THE GATES OF PARADISE by Gwyneth Cravens


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Told through Virginia Woolf-touched internal monologues, here is a single day in the outwardly well-off and privately tormented lives of a beautiful but aging reverend and her remarkably spineless art-historian husband. This is Cravens' fourth (Heart's Desire, Love and Work, Speed of Light). Melpomene Gilman (first name thanks to her also-reverend and now deceased father) is in her third marriage, while husband James is in his second, although both continue to dote inwardly--some might say interminably--on earlier loves that they wish (futilely) might become current again. Indeed, as Melpomene spends her day in her at-home office counseling troubled members of her congregation (actually called a fellowship), she also and simultaneously spends that day on a swooning sea of emotional flights and swoops, all because of an erstwhile lover, by name Kuno, an internationally famous painter: Will Kuno call her immediately upon his return, that very day, from Europe? Will their old passion be at once reconsummated? Or--and, yes, this is the right answer--will Kuno, having blown hot, now show signs of blowing cold? While Melpomene lives through her torture of growing disappointment, poor husband James tiptoes through the house, failing yet again to begin his great but unwritten book on a Dutch realist painter--and dreaming wistfully of Alice, the one lover he now feels himself to have been in tree union with. Melpomene's wrath rises as her disappointment grows: There will be broken dishes at lunch; withering words as Melpomene tells hapless James that she never loved him and that he disgusts her; a lone walk on the shore for James; and old thoughts of suicide for Melpomene (a razor, a gun) as the frenzied day grows slowly into evening (there's an autumn storm of sleet and wind) and then at last night--and an oddly sexless, philosophic bedtime. The often delicately rendered torments of a high-intellectual couple (she reads Wittgenstein in German; they listen to the Saint Matthew Passion after dinner), but so fiercely selfish a wife and so pallid a husband as to make the reader want only to scold them both soundly and send them upstairs without supper.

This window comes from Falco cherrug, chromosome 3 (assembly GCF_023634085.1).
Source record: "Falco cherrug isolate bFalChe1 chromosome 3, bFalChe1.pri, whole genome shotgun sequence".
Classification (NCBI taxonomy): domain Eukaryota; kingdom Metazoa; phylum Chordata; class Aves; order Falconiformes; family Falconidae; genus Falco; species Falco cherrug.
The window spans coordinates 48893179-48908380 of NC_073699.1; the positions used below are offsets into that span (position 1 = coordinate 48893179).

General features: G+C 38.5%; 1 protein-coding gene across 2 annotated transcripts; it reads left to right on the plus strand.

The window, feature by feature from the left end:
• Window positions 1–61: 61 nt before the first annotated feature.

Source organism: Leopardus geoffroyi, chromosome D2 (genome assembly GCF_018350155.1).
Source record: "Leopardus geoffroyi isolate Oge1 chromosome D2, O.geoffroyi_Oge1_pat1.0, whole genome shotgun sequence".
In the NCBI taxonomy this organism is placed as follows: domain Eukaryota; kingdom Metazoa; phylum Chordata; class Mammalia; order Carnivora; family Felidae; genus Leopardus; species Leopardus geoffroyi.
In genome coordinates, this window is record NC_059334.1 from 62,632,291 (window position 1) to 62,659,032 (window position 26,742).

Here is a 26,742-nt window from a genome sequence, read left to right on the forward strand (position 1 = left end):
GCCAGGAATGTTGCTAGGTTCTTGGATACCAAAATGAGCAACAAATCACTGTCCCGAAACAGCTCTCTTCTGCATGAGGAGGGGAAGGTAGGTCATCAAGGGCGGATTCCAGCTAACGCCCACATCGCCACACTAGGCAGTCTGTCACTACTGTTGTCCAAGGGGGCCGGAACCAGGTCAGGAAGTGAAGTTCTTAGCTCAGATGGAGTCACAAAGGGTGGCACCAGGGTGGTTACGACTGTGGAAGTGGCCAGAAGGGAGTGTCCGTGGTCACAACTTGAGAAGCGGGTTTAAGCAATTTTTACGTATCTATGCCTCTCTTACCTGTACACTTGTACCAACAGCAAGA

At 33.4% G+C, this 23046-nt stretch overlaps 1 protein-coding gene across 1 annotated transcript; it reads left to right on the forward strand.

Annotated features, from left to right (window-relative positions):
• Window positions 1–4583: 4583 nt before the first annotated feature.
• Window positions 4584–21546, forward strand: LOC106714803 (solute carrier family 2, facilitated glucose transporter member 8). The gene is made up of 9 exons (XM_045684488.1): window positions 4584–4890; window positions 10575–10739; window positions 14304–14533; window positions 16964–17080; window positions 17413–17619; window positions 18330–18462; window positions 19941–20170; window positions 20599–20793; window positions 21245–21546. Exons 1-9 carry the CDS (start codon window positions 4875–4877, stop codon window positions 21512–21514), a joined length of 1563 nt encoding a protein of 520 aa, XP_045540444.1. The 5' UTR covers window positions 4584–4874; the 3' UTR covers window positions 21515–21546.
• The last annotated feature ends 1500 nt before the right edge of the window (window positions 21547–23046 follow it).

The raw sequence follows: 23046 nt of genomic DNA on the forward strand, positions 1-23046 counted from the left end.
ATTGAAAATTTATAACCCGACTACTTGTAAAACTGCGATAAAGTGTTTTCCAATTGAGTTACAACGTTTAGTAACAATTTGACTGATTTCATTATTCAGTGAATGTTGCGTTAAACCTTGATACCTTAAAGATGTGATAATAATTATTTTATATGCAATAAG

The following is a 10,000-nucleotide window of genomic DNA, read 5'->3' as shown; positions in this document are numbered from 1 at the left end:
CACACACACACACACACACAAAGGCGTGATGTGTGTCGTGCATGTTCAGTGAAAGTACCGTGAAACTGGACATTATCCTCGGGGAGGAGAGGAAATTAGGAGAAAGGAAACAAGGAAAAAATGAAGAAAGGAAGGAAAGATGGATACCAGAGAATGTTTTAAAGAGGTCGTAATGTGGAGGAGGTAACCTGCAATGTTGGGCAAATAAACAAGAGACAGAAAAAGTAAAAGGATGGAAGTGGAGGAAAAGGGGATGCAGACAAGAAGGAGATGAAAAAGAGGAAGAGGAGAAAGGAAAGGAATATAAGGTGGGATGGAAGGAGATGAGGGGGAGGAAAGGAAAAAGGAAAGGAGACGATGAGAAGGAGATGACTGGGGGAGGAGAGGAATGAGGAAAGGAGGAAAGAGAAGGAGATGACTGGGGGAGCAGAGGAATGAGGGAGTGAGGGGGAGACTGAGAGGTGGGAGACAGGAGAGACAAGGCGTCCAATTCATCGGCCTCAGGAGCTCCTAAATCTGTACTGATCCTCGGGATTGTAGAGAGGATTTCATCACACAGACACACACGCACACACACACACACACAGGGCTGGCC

Pub Date: Nov. 7th, 1990
Publisher: Ticknor & Fields/Houghton Mifflin